3.5. Methods Based on the Many-Body Perturbation Theory

Perturbation theory has been used since the early days of quantum chemistry to obtain electron correlation-corrected descriptions of the electronic structure and properties of molecules [460]. The calculation of NMR chemical shifts at the simplest correlated level of second-order many-body perturbation theory, MBPT(2), or the second-order Møller-Plesset, MP2 theory [461,462], is one of the most attractive methods, since it offers a good compromise between the accuracy and computational costs (scaling as N5, with N being the number of basic functions). The correlation energy in MP2 is determined by the following equation:
E ( MP 2 ) = 1 4 i j a b t i j a b a b i j ,
where p q r s are the antisymmetric two-electron spin-orbit integrals and t i j a b are the amplitudes of the two-particle excitation:
t i j a b = a b i j / ( f i i + f j j f a a f b b ) .
Molecular orbitals p are the eigenfunctions of the Fock operator with corresponding eigenvalues fpp. Indexes i, j, k, l, … refer to occupied spin orbitals, while a, b, c, d designate the vacant (unoccupied) spin-orbitals. The general indices p, q, r, s, … are the spin-orbitals that can be either occupied or vacant. The MP2 expressions for the shielding tensor are obtained by differentiating the Equation (97) with respect to the nuclear magnetic moment, and then with respect to the magnetic field. The resulting expression has the form [463]:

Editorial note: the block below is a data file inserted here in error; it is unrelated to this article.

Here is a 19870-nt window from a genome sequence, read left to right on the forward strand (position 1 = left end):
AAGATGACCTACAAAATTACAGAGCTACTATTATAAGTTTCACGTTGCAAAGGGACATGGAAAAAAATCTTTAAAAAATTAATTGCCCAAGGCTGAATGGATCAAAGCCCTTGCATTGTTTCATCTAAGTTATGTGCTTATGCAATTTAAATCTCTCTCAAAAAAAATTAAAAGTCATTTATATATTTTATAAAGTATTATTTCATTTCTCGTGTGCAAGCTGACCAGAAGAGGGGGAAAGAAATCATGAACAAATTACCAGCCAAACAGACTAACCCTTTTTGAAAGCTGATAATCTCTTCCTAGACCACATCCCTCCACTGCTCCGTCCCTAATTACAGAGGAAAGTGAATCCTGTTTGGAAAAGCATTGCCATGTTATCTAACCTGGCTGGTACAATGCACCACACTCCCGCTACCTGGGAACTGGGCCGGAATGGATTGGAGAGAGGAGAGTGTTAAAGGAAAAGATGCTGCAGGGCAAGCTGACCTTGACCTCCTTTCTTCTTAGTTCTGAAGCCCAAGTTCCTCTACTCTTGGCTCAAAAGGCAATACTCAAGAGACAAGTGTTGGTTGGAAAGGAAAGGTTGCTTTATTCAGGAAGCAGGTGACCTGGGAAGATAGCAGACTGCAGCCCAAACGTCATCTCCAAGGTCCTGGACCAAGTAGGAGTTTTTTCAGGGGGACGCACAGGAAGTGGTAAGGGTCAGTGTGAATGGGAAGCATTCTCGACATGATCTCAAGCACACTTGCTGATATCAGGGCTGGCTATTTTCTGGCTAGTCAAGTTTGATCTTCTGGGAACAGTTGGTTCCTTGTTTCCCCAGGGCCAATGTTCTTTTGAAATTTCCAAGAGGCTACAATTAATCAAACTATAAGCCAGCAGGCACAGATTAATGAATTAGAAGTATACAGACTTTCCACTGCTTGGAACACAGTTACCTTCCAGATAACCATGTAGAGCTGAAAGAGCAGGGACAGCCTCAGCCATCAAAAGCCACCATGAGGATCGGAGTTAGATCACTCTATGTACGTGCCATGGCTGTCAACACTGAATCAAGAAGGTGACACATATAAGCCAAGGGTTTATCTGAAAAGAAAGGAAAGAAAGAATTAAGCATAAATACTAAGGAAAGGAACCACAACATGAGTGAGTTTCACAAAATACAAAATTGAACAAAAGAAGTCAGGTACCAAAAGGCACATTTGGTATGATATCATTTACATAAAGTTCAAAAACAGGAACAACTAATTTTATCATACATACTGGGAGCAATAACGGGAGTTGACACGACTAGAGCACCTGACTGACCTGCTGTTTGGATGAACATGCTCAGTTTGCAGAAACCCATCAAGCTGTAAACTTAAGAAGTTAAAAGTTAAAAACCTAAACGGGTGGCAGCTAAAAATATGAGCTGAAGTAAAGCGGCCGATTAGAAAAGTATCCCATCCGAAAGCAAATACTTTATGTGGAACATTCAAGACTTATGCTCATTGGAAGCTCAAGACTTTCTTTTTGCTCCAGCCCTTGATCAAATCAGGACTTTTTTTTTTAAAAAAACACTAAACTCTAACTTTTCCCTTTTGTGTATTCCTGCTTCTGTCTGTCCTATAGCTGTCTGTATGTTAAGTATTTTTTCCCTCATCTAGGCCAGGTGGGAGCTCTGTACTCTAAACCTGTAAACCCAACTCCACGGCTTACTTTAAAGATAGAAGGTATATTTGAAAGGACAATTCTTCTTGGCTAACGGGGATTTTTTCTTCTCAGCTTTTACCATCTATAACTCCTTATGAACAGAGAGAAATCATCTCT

σ N ; j i ( MP 2 ) = μ ν D μ ν 2 h μ ν B i μ N ; j + μ ν D μ ν B i h μ ν μ N ; j ,
where D μ ν represents the elements of a one-particle density matrix at the MP2 level in the basis of atomic orbitals, while h μ ν are the elements of the one-electron Hamiltonian in the basis of atomic orbitals. Thus, the calculation of σ N ; j i ( MP 2 ) requires the knowledge of the perturbed integrals (which can usually be calculated in a simple way using the standard methods), as well as the perturbed and unperturbed MP2 density matrix, D μ ν B i and D μ ν .